SSO Ready to Help as Women Say No to Kids

SSO Ready to Help as Women Say No to KidsSSO Ready to Help as Women Say No to Kids

Nowadays many couples go to counseling centers with the complaint that one of them is not willing to have a child.  

In the past, mostly men made the choice to not have kids, but at present the number of women who don’t want to have kids is also increasing, Dr. Razgar Ghaderpour, marriage and family counselor, told the Persian language ‘Salamat’ weekly.

Postponement of childbearing has become a growing phenomenon in the country. One of the main reasons could be “lack of job security and uncertainty of the future,” he said.

Also, lack of laws to protect working mothers is seen as another factor discouraging women from having children.

Currently, 34% of educated Iranian women are employed and their contribution to family income is essential.

Increasing maternity leave from six to nine months and free insurance for the third child are measures proposed by the government with the aim of boosting population growth. It is not clear yet whether the plans “are a challenge or an opportunity.”

Studies have shown that in Iran, one-third of women are fired from their jobs after returning from six-month maternity leave. “By increasing maternity leave to nine months, we can expect that half the mothers will get the pink slip,” he said.


The problem has become so serious that Mohammad Hassan Zada, technical deputy for insurance at the Social Security Organization (SSO) said, “We are financially prepared to increase the period of maternity leave to nine months as the government has planned to allocate $91.8 million for execution of the plan. However, our only concern is women’s job security which may be put at risk with its implementation.”

Zada said to prevent women employees’ dismissal after they return to work from maternity leave, the Ministry of Cooperatives, Labor and Social Welfare should take necessary steps to ensure that it doesn’t happen.

With supportive legislation, women’s fear of losing jobs after childbirth can be addressed.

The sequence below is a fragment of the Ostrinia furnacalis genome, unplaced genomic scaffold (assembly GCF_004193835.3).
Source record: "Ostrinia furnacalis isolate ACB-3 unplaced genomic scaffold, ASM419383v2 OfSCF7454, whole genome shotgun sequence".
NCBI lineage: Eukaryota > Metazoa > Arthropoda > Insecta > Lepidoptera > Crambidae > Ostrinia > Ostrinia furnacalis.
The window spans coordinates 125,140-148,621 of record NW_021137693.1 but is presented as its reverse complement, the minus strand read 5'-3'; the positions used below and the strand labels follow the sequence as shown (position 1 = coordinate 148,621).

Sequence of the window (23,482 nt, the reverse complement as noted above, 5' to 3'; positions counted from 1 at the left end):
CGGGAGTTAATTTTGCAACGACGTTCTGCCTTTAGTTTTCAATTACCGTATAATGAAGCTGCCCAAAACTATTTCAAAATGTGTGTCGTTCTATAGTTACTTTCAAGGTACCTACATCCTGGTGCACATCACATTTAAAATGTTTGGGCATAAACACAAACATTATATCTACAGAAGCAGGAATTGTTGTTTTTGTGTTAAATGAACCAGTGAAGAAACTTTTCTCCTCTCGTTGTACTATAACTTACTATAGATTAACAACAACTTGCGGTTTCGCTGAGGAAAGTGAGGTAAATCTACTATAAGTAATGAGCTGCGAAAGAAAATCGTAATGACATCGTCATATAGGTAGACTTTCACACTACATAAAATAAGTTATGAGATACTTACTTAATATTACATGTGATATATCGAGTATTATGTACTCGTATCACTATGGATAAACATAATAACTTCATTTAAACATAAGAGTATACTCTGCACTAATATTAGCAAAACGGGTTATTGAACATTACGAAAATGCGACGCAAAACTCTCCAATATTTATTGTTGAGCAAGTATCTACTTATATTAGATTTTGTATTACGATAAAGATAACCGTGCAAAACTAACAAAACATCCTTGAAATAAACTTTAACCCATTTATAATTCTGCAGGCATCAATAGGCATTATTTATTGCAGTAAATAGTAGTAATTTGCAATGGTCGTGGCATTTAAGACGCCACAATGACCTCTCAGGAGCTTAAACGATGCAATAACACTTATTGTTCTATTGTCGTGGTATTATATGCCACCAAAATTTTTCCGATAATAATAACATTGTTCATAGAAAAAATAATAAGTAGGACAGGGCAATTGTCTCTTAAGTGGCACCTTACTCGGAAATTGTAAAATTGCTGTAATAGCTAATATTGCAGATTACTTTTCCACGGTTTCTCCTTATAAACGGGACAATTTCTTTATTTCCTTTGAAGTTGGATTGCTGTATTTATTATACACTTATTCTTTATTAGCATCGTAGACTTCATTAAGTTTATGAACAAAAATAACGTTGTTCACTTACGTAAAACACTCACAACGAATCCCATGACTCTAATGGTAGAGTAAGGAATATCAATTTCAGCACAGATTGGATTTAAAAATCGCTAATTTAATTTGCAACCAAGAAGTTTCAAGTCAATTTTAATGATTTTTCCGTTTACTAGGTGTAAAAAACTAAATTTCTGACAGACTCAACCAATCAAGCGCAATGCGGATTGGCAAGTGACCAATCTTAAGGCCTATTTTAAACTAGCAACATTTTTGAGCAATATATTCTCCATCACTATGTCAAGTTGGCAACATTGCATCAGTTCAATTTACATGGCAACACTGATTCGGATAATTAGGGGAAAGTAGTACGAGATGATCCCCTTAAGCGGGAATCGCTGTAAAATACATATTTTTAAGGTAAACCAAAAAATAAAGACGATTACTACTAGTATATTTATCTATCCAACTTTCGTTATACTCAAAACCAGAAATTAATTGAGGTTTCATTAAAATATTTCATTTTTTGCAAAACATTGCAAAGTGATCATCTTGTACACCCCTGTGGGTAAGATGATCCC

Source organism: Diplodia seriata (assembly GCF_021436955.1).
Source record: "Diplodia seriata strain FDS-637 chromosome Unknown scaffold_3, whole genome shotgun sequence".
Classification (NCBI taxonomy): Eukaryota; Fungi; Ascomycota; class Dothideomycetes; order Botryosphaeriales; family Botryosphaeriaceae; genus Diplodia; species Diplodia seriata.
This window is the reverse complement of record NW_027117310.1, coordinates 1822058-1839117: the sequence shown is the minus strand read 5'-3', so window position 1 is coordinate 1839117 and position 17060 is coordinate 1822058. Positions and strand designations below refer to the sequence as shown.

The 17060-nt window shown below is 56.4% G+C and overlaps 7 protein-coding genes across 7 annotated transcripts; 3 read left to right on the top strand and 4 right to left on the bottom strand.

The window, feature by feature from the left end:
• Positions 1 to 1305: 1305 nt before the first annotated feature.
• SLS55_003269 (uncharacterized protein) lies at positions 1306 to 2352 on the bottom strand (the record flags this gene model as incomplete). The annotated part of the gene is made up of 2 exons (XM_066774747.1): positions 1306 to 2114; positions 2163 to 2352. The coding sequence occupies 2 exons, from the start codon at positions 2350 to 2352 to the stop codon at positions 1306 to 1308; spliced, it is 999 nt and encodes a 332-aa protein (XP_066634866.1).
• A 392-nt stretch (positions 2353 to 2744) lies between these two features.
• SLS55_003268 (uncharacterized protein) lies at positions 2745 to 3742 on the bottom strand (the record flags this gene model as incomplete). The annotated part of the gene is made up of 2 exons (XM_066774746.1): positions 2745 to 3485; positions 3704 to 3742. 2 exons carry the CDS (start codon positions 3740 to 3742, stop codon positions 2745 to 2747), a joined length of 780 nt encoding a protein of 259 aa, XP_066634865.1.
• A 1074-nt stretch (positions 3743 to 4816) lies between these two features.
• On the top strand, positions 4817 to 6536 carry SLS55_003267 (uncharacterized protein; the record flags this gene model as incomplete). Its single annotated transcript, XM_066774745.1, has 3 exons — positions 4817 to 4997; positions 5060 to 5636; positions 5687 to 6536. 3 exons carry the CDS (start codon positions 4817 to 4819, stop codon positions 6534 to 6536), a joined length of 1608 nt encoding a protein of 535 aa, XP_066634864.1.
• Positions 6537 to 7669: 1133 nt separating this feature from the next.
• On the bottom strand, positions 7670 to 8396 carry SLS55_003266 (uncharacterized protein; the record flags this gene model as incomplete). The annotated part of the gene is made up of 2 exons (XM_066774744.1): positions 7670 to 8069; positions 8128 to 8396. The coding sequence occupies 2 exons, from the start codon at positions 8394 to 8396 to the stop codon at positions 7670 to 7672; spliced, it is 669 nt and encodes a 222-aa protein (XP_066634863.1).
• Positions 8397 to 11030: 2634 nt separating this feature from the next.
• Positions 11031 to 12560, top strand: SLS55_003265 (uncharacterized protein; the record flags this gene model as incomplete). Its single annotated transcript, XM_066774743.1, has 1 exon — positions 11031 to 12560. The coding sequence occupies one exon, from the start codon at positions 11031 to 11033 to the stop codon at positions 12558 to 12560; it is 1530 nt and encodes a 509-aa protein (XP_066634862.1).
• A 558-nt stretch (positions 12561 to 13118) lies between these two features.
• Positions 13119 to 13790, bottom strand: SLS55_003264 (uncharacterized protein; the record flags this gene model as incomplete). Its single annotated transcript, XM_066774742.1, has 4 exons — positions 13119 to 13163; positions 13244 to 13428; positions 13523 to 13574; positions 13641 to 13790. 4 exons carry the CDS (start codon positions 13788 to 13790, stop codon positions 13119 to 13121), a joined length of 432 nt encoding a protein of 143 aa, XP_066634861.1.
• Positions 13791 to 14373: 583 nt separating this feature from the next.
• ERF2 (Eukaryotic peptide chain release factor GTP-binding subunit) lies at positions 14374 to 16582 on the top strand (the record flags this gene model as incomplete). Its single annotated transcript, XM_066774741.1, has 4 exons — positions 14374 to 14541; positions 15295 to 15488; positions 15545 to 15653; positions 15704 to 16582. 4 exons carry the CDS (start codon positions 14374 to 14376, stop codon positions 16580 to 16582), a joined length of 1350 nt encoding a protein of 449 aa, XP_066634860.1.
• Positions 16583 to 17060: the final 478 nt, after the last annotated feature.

The average marriage age for Iranian men and women has reached 34 and 27, respectively. Therefore with postponement of childbearing, many couples may lose their golden years of fertility.

According to experts, woman’s fertility period peaks in early 20s; therefore from a biological perspective, this is the best decade for childbearing. As they grow older, fertility declines significantly for most women. At the age of 35, the decline begins to accelerate and after 35, the chances of giving birth to children with ‘Down Syndrome’ increases.

 Spousal Conflict

“In addition to lack of job security, there are other factors which lead to postponement or denial of childbearing, including conflicts between couples, especially in the first six years of their marital life,” Ghaderpour said.

Marital conflicts in these years are so high that most of the divorces occur during this period. Nearly 14.2% of all divorces occur in the first year, 12% in the second, 9.2% in the third, 7.4% in the fourth, 6.5% in the fifth and 5.7% in the sixth year (55% of divorces occur in the first six years).

 After the early years, couples reach a level of stability in their relationships, which is essential before starting a family.

Given that the average marriage age for women is 27, it can be concluded that many women would give birth to their first child at the age of 33, when it is a little late. Many also get divorced before the first child.

Raising people’s awareness about the benefits of marital counseling in the early years of marriage can be effective. Counselors can improve couples’ relationship by teaching them life skills.